Given the role of over-optimal irrigation in aggravating the problem of salinization, it is necessary to correct farmers’ attitude toward the value of water. Irrigation water is still cheap in many countries, which does not encourage water conservation by farmers [74]. Some progress has been made in water pricing, especially in some arid and semi-arid areas where water is very scarce and a valuable resource [75]. English et al. [76] argued that in light of the limited water availability and dubious quality, economically efficient irrigation will develop into the new paradigm of irrigation management. Matthews et al. [52] explained how farmers’ willingness to pay more for water increases as water availability and quality decrease. They also suggest that under limited supply of irrigation water, it is more profitable to reduce cultivation area in order to allocate enough water for leaching. Economic efficiency requires decision-makers to explicitly consider costs, revenues, and the opportunity cost of water in their decisions. Different procedures linked to the system, timing and dose of irrigation are available.
Regarding the irrigation system, flood irrigation is a common cause of water table rising, especially in clay and loamy soils, where deep drainage is impeded, making salts present in groundwater to ascend to the upper soil layers [21,30]. Under conditions of aridity, these soils might drive a process of salinization even using water of good quality for irrigation. Hence, flood irrigation should be forbidden in these cases.
Micro-irrigation has several advantages when the irrigation water is saline. Except for low growing crops, irrigation with micro-sprinklers or sprayers avoids wetting of the leaves with saline water, wetting that causes extensive damages to the green tissues of the plant. Because micro-irrigation is normally applied more frequently than conventional irrigation, continuous leaching of the soil volume from which the plant extracts the water is achieved. Leaching can also be provided intermittently, between growing seasons, and by seasonal rainfall, when soil salinity in the root zone is maintained below detrimental levels [77]. When compared to flood irrigation, drip irrigation might increase the risk of salinization of upper soil horizons but prevents salt leaching to groundwater [78]. However, Hanson et al. [79] demonstrated that for a given amount of applied water, the wetting pattern around emitters results in a higher leaching fraction and lower salinity levels than in other irrigation systems. On the other hand, drip irrigation commonly uses lower irrigation volumes and allows heavier yields, reaching then higher water use efficiency. Subsurface drip irrigation has been proposed as additional measure since it reduces evaporation from the soil [79] and permits better moisture distribution compared to conventional drip irrigation [31]. More efficient irrigation schemes must be tuned on the limit of deficit irrigation (see below) and plant salt tolerance, because lower leaching may increase soil salinity.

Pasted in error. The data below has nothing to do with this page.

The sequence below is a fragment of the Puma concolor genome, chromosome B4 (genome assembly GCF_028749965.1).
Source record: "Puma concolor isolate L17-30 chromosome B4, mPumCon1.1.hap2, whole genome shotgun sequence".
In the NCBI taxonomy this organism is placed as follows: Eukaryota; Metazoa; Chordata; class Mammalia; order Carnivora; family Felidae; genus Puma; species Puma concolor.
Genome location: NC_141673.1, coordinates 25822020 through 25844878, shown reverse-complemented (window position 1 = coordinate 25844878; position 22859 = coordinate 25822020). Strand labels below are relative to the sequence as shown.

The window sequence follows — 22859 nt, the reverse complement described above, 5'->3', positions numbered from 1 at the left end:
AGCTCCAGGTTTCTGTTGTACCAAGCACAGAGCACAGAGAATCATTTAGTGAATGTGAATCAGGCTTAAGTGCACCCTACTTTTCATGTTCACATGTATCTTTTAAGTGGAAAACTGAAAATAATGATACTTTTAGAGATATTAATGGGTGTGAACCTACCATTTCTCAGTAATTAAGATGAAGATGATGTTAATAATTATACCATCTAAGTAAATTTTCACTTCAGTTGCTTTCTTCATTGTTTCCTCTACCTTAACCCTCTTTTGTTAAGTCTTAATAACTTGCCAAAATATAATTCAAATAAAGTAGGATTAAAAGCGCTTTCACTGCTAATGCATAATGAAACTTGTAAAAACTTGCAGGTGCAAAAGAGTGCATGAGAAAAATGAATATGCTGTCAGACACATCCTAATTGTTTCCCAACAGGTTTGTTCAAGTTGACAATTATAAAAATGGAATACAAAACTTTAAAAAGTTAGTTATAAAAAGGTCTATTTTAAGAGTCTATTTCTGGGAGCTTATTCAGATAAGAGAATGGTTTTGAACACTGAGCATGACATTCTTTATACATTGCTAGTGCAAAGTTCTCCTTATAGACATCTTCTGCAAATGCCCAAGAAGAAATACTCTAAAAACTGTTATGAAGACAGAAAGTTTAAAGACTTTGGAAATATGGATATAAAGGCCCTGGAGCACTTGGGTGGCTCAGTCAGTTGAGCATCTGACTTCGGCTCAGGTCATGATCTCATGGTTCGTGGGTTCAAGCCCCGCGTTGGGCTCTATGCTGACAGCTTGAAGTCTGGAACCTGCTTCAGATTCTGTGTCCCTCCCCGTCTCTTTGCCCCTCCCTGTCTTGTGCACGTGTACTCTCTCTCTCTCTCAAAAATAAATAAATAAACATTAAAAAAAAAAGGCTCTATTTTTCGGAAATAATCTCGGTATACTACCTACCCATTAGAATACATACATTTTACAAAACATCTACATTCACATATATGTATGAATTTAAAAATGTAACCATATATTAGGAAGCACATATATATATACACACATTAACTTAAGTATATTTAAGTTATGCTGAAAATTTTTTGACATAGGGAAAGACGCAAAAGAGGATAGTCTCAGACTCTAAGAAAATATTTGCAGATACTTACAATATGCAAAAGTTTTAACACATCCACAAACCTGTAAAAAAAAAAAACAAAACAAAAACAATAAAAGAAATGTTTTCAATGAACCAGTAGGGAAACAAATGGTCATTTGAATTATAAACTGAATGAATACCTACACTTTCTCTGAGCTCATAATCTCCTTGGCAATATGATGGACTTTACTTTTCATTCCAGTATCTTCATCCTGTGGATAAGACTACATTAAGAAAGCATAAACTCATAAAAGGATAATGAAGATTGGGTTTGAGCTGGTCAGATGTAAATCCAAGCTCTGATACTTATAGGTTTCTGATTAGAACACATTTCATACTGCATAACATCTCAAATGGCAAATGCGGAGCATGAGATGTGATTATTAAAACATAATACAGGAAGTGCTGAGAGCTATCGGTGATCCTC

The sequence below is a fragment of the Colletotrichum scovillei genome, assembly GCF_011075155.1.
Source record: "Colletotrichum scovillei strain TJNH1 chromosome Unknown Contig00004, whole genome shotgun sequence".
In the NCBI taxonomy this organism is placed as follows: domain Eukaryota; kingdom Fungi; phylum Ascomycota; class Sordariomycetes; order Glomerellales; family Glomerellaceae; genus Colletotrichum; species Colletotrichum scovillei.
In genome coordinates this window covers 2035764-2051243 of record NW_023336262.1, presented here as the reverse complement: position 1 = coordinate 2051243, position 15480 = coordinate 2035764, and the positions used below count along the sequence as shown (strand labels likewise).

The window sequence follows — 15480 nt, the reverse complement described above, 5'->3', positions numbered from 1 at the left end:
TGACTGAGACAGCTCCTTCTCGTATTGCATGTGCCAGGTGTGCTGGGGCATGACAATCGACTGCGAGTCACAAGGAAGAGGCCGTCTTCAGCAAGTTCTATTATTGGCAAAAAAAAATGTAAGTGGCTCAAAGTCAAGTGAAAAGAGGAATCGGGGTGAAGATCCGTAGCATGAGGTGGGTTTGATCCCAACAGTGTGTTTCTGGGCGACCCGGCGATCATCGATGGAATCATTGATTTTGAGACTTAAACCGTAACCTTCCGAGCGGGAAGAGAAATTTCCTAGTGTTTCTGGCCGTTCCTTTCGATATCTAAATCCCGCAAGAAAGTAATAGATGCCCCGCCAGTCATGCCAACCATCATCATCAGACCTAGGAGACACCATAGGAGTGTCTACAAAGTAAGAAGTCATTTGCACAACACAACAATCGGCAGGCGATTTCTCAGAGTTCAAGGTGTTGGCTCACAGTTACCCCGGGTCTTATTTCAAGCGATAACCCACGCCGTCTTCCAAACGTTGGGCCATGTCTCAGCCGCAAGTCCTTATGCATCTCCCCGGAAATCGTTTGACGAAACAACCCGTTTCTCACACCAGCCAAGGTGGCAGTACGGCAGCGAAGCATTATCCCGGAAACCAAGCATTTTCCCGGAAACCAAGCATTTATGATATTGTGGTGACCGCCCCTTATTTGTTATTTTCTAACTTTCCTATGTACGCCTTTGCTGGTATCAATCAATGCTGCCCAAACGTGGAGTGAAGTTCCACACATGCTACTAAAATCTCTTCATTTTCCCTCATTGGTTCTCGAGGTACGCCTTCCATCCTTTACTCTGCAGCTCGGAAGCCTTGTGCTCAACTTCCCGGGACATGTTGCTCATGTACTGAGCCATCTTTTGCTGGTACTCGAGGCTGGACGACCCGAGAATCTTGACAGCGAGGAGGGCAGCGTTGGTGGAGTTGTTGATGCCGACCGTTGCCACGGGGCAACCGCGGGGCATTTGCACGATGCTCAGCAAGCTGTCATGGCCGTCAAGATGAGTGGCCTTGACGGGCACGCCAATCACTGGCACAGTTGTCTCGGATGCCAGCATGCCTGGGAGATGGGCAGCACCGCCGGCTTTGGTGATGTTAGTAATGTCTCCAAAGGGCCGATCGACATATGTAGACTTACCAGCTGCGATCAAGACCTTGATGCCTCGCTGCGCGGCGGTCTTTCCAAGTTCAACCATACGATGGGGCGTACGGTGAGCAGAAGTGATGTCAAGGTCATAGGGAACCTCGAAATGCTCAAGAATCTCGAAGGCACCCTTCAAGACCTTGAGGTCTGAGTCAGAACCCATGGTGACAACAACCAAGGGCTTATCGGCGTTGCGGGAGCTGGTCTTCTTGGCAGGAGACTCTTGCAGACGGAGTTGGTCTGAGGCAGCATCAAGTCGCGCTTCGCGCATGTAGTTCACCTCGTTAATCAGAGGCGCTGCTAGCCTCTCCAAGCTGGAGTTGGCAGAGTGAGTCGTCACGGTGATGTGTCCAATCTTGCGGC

Deficit irrigation (DI) involves the application of water below full crop water requirements, so that a mild crop water stress is allowed with bearable effects on yield. The three most common deficit irrigation strategies are (1) regulated deficit irrigation (RDI), where water deficit is applied at certain developmental stages; (2) partial root-zone drying (PRD), where alternatively half of the root system is fully wetted while the other half is allowed to dry; and (3) sustained deficit irrigation (SDI), where water deficit is uniformly distributed over the whole crop cycle [80,81].
Cuevas et al. [81] demonstrated that even severe levels of water stress in selected phenological stages (RDI) can bring economic benefits to loquat (Eriobotrya japonica Lindl., a subtropical fruit tree sensitive to salinization) producers, not only by reducing irrigation costs, but also by increasing the value of the crop. The application of postharvest regulated deficit irrigation for more than 10 years in the same loquat orchard confirms the sustainability of such an irrigation strategy [82]. Limited water resources in semi-arid areas of the Mediterranean coast suggest the adoption of this strategy. In this regard, fruit crops and vines (Vitis vinifera L.) are frequently subjected to regulated deficit irrigation with water of poor quality, allowing higher profits if appropriately selected phenological phases are targeted [83,84]. It is important to consider, however, that RDI with saline water imposes an additional stress on the plants.